By Lily Cheng
Last March, eight people – including six Asian women – were killed in a targeted hate crime in Atlanta, Georgia. In the year since, NBC News reports that 74% of Asian American Pacific Islander (AAPI) women have experienced racism or discrimination. Since the beginning of the pandemic, there has been a rise in hate crimes against Asian Americans and Pacific Islanders, mostly against Chinese-American women.
What these last few years of the pandemic have highlighted for me is how lucky I have been in my life so far to be relatively removed from discrimination and hate. I was born in China, but my parents immigrated to the U.S. when I was five years old so that my dad could get his Ph.D. at Purdue University. Even in the middle of Indiana in the early 90’s, I remember only one incident when I experienced obvious racism first hand (our car was keyed while we were out fishing). After my dad finished his Ph.D., our family moved to the San Francisco Bay Area where Asians are so integrated into the community that my high school was majority AAPI. In this environment, I never felt my race or gender was a hindrance.
When I fell in love with surgery, I didn’t think twice about being a woman in surgery, and I didn’t think of myself as a minority. I was lucky to match at UC San Francisco, where strong women leaders, including Dr. Nancy Ascher as chair and Dr. Linda Reilly as program director, had made women in surgery the standard. My graduating chief class of seven was made up of six women.
Similarly, Asians are now fortunate to be relatively well-represented in medicine. Despite comprising 7% of the U.S. population, Asians represent 17% of physicians in the U.S. and are the second most represented race after White (56%). While this statistic doesn’t take into account the different ethnicities that comprise “Asian” or acknowledge the “bamboo ceiling” that may keep Asians from ascending into leadership positions, the fact is that there are 3 times more Asian physicians than there are Hispanic (5.8% vs. 18.4% of the U.S. population) or Black (5% vs. 13.4% of the U.S. population).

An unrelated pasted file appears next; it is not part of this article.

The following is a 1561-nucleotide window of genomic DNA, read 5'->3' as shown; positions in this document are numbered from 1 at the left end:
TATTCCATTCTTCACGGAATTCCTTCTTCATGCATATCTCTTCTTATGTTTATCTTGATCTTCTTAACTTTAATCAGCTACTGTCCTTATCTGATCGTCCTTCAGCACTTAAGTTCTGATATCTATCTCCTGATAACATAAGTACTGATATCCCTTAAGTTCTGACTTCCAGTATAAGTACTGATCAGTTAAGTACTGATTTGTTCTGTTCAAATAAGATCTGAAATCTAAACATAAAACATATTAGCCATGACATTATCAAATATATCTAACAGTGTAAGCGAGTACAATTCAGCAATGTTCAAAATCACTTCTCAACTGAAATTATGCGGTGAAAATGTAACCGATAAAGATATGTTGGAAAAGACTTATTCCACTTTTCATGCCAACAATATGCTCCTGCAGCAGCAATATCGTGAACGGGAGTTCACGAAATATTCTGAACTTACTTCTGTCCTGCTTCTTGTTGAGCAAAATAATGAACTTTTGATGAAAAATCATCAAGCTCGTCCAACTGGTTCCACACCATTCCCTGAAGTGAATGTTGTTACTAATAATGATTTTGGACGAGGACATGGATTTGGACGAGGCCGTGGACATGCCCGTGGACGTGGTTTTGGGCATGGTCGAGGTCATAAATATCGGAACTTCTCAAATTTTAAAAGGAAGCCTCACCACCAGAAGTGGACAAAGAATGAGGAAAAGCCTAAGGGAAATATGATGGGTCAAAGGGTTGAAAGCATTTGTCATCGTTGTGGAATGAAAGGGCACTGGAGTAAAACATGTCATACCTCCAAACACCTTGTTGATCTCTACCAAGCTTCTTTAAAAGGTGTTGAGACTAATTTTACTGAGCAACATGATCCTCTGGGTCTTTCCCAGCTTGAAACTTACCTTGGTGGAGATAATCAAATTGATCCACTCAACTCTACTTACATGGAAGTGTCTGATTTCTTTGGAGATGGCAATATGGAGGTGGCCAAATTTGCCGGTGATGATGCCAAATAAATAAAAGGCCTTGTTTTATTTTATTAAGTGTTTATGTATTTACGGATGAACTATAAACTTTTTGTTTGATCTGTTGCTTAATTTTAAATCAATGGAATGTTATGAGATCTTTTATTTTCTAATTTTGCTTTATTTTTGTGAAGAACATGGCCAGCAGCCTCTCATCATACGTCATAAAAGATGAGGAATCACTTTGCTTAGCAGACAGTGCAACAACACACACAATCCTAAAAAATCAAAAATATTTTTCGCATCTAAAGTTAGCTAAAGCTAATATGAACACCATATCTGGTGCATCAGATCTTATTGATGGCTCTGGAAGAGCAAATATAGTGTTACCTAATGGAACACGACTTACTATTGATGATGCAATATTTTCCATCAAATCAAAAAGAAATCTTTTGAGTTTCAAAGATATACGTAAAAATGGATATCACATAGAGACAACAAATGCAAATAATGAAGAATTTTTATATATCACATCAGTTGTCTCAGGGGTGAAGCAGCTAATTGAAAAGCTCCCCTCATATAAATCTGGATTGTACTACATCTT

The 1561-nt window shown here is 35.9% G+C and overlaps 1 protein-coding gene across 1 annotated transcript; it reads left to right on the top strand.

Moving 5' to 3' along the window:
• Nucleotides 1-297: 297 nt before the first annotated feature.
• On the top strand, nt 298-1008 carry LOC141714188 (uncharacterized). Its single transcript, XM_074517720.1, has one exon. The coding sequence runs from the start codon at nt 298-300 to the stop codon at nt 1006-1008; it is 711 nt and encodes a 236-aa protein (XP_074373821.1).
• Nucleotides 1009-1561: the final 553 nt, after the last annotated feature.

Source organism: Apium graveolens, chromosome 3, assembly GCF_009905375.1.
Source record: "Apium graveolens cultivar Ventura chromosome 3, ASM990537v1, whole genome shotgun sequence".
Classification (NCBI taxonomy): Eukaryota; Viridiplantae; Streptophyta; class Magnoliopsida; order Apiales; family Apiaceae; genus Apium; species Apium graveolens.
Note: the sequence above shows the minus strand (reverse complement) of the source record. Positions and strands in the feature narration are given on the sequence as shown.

I hadn’t given much thought to the position of Asian women until the last few years when the turmoil of the pandemic exposed some of America’s most xenophobic sentiments. At the same time that Asians are making huge strides in America (Parasite won Best Picture at the Oscars, Boston elected an Asian American woman as Mayor), anti-Asian hate crimes increased 339% in 2021 with women being particularly targeted. All of this has made me appreciate the relative advantages I’ve enjoyed as an Asian woman before the pandemic, something not all minorities can claim. In a way, being Asian in America is like being a woman in surgery – we’ve been accepted as part of the in-crowd, but once in a while, we’re reminded that we’re still “other.”
As an aspiring surgeon-scientist, I often hear about being a “bridge-tender” – channeling knowledge from bench to bedside and back again. I think we as Asian Americans, the most prevalent and perhaps the most “accepted” minority in medicine, can also be bridge-tenders in a way—using our unique position to advocate for diversity. As in science, diversity breeds innovation and drives progress. Though we’ve come a long way, the last few years remind us there is still progress to be made.
Lily S. Cheng, MD, is an Assistant Professor in Pediatric Surgery at Texas Children’s Hospital (Baylor College of Medicine) in Houston, Texas. She has an interest in congenital colorectal surgery and is currently working to improve the understanding and management of Hirschsprung disease. You can find her on Twitter @LilySCheng.
Our blog is a forum for our members to speak, and, as such, statements made here represent the opinions of the author and are not necessarily the opinion of the Association of Women Surgeons.